May 14, 2008, 11:11 PM
I responded to another thread as well, but I'll answer in a little more detail here.

Desiccants do work. The problem with desiccants is that sometimes they work too well. Most safes are not anywhere near air tight, and if the outside air is moist, the dessicants will keep attracting it. You also have to keep an eye on them. Once they are full, they stop absorbing.

The electric dry rods do raise the temperature slightly. This effects the dew point, and not the actual humidity level. They work 24/7 without any maintenance.

I typically suggest dry rods, especially to those who are not in and out of their safes on a regular basis. Keep in mind that you don't want the safe to have zero moisture. You want somthing in the 45% to 55% humidity range.

If it's too dry, you run the risk of drying out wood and having it crack. If it's too moist, you run the risk of rust. You can buy hygrometers at most places that sell cigars. Get a nice digital unit that records the low, high, and current reading. Should cost around $30.

It's best to know what you're working with before you start trying to adjust it.

Zebraranger
May 19, 2008, 06:12 PM
I live in Florida and have been using BullFrogs Rust Blocker Sheild in my gun safe for about a year now. It has worked well.
http://i204.photobucket.com/albums/bb204/zebraranger/Manabout%20Racks/shield.jpg
It works so well that I decided to carry it on my site. http://manaboutracks.com/default.aspx
It has eliminated the need for the Golden rod and the dessicant gel packs and as you can see, my guns are totally rust free.
http://i204.photobucket.com/albums/bb204/zebraranger/Manabout%20Racks/DSC04054.jpg

krs
May 21, 2008, 10:52 AM
this from the Rhino Safe website concerning the use of gypsum for fireproffing. Note that moisture induces rust of steel:

"9. Why use sheetrock for fire protection?
Sheetrock is relatively inexpensive and is actually very effective in a fire. It transfers heat extremely slowly. A typical gun safe may have over 100 pounds of sheetrock inside of it. Moisture, normally trapped in the gypsum mixture, when heated above 212 degrees, turns to steam and escapes. This process is called 'calcination' and will hold the internal temperature of the safe at approximately 220 degrees until the sheetrock has dried out completely."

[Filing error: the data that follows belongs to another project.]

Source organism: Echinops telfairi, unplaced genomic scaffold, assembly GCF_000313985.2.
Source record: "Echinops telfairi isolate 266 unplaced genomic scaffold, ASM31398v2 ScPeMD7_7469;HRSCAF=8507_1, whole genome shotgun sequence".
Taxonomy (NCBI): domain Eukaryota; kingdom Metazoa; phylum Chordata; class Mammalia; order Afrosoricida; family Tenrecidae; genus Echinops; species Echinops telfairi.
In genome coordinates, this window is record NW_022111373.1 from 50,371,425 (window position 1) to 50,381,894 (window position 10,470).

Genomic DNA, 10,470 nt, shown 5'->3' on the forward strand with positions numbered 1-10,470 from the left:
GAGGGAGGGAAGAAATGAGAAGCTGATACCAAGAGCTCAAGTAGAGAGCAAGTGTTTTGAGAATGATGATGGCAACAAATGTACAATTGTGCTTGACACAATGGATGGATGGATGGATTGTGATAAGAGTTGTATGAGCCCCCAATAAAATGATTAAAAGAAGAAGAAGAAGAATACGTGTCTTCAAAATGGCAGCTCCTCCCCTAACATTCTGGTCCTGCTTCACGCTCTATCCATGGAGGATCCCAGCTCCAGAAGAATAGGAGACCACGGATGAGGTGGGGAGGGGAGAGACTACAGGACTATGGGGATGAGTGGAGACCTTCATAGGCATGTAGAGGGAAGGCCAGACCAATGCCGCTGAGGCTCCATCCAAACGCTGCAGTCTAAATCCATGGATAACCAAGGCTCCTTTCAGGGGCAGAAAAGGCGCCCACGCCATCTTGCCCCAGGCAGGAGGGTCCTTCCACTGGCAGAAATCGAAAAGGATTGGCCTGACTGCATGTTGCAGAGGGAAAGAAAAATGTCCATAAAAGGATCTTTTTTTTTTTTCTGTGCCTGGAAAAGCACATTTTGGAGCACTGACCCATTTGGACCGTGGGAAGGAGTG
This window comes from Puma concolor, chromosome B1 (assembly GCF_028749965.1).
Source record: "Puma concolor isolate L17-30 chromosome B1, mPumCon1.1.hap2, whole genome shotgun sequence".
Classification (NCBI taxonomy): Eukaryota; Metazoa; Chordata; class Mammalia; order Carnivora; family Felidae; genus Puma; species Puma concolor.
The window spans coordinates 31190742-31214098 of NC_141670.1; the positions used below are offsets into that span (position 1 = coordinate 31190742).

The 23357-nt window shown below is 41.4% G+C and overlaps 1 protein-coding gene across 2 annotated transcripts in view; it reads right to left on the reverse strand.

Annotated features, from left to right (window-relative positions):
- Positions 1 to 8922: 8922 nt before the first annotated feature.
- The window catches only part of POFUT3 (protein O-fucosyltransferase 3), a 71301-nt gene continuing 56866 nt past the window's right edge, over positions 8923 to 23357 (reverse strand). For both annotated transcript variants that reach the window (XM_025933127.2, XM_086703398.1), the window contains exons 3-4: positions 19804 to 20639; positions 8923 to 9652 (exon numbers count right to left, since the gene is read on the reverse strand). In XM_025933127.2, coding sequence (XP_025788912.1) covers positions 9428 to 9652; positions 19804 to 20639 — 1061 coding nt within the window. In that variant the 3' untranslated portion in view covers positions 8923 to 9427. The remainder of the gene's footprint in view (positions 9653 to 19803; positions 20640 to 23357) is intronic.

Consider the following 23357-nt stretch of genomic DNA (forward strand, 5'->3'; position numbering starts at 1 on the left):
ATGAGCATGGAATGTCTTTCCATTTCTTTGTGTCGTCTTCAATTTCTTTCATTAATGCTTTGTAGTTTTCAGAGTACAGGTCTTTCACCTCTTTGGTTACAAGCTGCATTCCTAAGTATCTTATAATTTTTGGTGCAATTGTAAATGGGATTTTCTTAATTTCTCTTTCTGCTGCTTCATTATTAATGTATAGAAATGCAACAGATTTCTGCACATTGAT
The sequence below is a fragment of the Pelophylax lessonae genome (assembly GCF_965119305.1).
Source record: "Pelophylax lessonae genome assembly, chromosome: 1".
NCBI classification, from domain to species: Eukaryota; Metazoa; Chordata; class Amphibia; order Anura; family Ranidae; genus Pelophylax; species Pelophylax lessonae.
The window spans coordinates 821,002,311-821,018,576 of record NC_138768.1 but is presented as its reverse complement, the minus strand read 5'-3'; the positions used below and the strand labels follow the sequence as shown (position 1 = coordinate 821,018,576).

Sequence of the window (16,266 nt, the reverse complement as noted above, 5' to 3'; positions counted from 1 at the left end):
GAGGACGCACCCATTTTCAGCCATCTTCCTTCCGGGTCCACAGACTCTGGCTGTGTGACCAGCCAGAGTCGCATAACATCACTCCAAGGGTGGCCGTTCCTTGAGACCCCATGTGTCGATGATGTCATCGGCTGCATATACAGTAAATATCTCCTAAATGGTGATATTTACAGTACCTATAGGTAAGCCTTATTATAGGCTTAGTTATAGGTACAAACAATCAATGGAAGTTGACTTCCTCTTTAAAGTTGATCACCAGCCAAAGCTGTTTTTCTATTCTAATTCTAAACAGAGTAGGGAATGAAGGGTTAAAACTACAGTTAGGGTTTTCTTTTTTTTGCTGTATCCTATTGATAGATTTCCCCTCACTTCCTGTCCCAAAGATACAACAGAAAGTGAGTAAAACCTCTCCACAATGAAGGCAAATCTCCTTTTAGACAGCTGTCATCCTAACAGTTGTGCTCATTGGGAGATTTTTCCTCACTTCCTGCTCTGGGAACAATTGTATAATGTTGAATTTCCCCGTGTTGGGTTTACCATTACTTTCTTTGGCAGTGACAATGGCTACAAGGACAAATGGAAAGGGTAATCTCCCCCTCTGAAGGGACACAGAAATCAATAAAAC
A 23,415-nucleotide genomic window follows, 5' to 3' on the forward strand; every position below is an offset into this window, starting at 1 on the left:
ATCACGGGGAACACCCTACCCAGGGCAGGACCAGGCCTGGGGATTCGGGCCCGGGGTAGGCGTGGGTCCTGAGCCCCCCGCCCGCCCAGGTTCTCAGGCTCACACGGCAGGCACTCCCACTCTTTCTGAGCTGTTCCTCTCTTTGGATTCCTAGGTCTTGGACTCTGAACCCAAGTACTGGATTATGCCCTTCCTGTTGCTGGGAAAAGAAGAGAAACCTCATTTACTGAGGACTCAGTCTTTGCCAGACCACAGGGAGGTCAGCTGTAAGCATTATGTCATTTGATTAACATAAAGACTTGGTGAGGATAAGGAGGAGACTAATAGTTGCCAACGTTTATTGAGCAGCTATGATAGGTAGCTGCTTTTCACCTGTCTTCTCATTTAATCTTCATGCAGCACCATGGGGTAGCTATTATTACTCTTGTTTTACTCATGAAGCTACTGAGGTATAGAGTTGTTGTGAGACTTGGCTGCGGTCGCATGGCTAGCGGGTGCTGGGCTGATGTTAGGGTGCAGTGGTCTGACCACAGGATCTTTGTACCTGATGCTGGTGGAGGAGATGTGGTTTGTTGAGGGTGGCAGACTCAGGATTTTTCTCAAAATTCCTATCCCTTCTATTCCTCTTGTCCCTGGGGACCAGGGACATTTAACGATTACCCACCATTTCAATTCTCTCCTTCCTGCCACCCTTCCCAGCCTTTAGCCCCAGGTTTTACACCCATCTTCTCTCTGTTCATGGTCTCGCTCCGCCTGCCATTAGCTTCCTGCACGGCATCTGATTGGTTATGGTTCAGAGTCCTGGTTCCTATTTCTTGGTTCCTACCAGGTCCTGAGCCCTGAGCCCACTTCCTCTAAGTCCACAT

The phrase "normally trapped" seems questionable to me. Trapped, until what sub steam level? Is NO moisture released at say, 75 degrees, or 67 degrees? These could be normal everyday non fire induced temperatures inside of a residential gunsafe on a summer day, you think?

So I'd suspect that the presence of moisture, even though it may have certain benefit in case of fire, is best avoided by not having a safe with the "inexpensive" gypsum as the primary protective material if rust is an undesirable offshoot of it's use.

Cheap means cheap. are your guns cheap?

doub1
May 29, 2008, 01:57 AM
When they say it's "trapped water" they mean it's a hydrate. Water is incorporated in to it's molecular structure, so not like a sponge that readily absorbs and releases water. The hydrate of calcium sulfate (gypsum) doesn't break down and give off water until it hits 175 degrees F. Gypsum board is fine for safes, its hard to find fireproofing that doesn't use it.

To prevent rust you have to A) keep the air heated above the dew point using a golden rod. B) Remove as much moisture as you can using a dissicant as was previously said.